The March 1, 2004, Budapest Business Journal interviewed Jürgen Köppen, the EU’s last ambassador to Hungary (his position ends with accession), who made this statement about free movement of workers: “During the transition period, some of the old member states will maintain their restrictions. Your guess is as good as mine as to whether this will really prevent Hungarians from seeking work in Germany and Austria and elsewhere in the EU. Some people tell me that any Hungarian who wants to take up a job in Austria or Germany just does it despite the formal restrictions. So it may be just a theoretical discussion. I cannot see Hungarians flooding the EU’s labor market in large numbers.”

Europe’s buffer zone

From the first century after Christ, Hungary has served as a buffer between East and West, and numerous battles have been waged on its soil. The Danube River marked the border between provinces of the Roman Empire and barbarian peoples to the north and east. Much later, the Islamic Ottoman Empire expanded northwest and subjugated Budapest for nearly one and a half centuries. In 1686, Austrian imperial forces drove the Turks from Budapest and a few years later regained complete control of the country.

For hundreds of years Hungary was part of the Austrian Empire, and Hapsburg rulers during the Dual Monarchy years of 1867 to 1918 possessed the crown of St. Stephen, the official crown of the king of Hungary. The double-headed eagle is the traditional symbol of the Hapsburg royal family, the image representing Austria’s geographic location in the center of Europe, ruling over lands to the east and west. Some have suggested that the double eagle also represented the union of church and state under the Hapsburg rulers of the Holy Roman Empire.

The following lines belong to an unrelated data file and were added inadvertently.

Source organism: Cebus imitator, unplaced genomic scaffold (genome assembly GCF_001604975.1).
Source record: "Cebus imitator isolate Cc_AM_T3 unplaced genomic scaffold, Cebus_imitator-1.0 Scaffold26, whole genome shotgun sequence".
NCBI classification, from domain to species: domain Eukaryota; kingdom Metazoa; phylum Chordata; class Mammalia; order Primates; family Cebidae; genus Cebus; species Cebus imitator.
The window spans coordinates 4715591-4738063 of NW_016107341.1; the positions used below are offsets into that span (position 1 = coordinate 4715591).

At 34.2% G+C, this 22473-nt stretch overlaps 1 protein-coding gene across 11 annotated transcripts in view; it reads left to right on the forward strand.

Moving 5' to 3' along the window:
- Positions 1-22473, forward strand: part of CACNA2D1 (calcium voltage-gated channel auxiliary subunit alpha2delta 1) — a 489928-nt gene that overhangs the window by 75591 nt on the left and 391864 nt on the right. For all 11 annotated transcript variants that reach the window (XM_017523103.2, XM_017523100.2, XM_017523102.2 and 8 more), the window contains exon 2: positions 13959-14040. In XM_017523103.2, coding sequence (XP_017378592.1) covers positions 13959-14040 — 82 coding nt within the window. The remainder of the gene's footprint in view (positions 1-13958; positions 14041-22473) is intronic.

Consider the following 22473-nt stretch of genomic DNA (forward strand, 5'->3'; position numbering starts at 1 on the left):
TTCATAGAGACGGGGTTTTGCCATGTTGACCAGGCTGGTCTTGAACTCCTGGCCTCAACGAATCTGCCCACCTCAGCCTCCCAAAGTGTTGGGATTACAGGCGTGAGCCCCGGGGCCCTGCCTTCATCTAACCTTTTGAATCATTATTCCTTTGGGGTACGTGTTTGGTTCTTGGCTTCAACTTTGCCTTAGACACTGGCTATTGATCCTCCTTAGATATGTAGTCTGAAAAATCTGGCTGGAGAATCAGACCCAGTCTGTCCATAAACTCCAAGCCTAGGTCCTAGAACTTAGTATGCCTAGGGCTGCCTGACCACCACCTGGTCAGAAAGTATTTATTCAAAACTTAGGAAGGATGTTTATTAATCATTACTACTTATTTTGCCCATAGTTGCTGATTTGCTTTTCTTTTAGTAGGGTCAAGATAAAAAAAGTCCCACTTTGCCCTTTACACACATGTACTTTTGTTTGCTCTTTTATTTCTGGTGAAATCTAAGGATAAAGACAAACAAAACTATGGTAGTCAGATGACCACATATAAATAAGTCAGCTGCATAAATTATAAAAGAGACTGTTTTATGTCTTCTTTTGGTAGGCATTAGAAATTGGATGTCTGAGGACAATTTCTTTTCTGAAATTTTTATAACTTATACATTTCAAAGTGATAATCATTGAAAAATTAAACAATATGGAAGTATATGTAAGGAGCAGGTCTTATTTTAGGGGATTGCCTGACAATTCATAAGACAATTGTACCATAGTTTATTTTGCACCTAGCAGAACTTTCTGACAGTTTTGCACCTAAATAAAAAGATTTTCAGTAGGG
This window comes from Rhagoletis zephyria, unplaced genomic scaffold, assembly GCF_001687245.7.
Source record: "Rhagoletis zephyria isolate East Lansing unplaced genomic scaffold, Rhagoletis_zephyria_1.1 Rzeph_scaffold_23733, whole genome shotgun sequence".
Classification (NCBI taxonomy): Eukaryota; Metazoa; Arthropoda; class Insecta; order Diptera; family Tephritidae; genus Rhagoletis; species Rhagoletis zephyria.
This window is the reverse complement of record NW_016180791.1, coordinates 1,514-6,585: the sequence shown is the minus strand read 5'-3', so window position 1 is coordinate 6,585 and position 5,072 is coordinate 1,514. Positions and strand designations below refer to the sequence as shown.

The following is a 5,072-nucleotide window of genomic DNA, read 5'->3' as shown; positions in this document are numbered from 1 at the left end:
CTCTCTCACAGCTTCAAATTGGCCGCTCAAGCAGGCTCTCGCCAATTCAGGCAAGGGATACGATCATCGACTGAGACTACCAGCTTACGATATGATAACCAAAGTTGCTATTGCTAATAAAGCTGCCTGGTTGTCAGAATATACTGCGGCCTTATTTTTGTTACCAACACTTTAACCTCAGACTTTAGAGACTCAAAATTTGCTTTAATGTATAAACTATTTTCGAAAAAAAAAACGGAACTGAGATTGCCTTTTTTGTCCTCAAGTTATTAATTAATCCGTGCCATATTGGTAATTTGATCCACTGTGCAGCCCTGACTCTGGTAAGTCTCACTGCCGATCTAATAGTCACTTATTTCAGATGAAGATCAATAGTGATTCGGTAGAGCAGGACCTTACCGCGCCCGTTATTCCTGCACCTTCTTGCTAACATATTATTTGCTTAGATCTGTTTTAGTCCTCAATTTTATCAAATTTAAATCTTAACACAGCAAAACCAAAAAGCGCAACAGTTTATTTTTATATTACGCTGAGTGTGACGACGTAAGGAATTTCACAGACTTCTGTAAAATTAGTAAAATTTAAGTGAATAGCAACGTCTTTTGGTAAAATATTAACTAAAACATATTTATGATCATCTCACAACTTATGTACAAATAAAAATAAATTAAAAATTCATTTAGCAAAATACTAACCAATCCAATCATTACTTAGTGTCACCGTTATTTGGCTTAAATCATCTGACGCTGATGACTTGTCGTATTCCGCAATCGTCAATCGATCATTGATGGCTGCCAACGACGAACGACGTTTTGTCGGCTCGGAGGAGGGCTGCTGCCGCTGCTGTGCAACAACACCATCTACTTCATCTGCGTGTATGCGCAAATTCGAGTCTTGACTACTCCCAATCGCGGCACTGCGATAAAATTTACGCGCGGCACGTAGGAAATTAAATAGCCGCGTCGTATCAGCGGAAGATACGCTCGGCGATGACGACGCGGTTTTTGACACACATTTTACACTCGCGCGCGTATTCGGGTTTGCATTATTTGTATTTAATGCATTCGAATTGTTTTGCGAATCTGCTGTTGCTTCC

Before World War I ended, Hungary had the same strong ties to the West. Following World War I, the victorious Allies dramatically reduced Hungary’s size. The Treaty of Trianon, signed in June of 1920, forced Hungary to relinquish claim to nearly 90,000 square miles of territory and over 13 million citizens. More than 3 million Hungarians came under Romanian, Croatian, Serbian or Slavic rule.